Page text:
Tuesday, May 20, 2014

A Visit to Mayyim Hayyim

Last November, previous Strawbery Banke archaeologist Sheila Charles invited me to join her and her sisterhood group from Temple Beth Abraham for a field trip to Mayyim Hayyim, a modern community mikveh in Newton, MA. Lisa Berman, Mayyim Hayyim's Director of Education, gave us an excellent lesson on mikveh specifications and traditions in the Paula Brody & Family Education Center, and then gave us a tour of the facilities.

Mayyim Hayyim's founding board, assembled by author Anita Diamant in 2001, took on the dual responsibility of educating the American Jewish community about the ritual of mikveh immersion, and of raising funds to build the institution.  Mayyim Hayyim opened in 2004 and now provides over 1400 mikveh immersions a year, along with 110 educational programs a year.  It is a beautiful, welcoming, modern space, within a renovated Victorian house.

Lisa spoke to our group of visitors about a variety of topics, exploring the traditional background of mikveh immersion.  Mikvot are associated with the concept of ritual purity and the healing power of water.  At Mayyim Hayyim, there are two mikvot and four preparation areas, where people are able to clean and prepare themselves for ritual immersion.  The immersion pits are each four feet square.  This allows for enough space that during immersion, an adult person is able to fully immerse her body without touching the sides or floor, and allows for the mikveh to hold at least 250 gallons.  Participants descend seven steps into the mikveh.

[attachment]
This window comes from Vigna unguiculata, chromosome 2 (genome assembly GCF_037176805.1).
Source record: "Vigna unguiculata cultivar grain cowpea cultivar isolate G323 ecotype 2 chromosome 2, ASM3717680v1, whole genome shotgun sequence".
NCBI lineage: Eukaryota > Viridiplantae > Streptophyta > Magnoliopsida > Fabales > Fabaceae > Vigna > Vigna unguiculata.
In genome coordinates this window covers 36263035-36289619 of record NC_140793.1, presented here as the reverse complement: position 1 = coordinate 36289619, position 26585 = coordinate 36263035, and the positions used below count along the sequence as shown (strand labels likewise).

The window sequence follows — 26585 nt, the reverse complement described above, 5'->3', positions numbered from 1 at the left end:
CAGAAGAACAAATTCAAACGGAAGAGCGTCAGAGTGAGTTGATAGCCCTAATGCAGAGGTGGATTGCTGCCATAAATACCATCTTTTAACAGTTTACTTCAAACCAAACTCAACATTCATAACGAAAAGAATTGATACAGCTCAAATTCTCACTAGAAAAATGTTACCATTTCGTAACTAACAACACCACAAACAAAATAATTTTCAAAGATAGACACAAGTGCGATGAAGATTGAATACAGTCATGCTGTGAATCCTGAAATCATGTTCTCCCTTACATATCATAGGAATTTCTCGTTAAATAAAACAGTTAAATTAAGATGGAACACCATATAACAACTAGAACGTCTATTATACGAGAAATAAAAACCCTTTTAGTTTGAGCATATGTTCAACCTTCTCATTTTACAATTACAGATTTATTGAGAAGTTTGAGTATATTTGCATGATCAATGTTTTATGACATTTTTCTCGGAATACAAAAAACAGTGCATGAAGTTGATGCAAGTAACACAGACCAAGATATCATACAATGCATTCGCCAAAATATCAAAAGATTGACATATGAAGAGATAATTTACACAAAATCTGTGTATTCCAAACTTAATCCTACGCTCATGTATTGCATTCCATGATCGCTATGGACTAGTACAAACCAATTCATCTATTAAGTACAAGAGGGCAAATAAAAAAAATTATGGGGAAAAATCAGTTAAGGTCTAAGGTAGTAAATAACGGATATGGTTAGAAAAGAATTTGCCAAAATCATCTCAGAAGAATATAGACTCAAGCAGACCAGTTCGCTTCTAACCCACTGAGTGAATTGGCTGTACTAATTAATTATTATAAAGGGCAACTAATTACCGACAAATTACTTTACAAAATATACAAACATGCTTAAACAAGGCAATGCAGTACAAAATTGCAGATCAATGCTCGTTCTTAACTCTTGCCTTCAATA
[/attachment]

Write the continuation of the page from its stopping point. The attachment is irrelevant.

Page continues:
Honoring the Jewish law that says a mikveh water source must be natural (e.g. a spring, ocean, lake, rainwater, etc.), these modern mikvot are filled with warm tap water, and then "kissed" (hashakah) by rainwater that is collected outside in reservoirs on either side of the building.  The reservoir (bor) in the photo to the left sits just outside one of the mikveh rooms.  The rainwater is added via the red spigot visible in the photo above.  The creation of "living water" (mayyim hayyim) within the mikvot requires that at least enough rainwater to fill an olive (ke’zayit) is added to the tap water.

Visiting Mayyim Hayyim was a wonderful educational experience and certainly helped Sheila and me understand the ritual background of mikveh immersion along with the practical specifications of a modern mikveh.  It will be interesting to see how the early 20th century mikveh at Puddle Dock compares to the early 21st century mikvot at Mayyim Hayyim!

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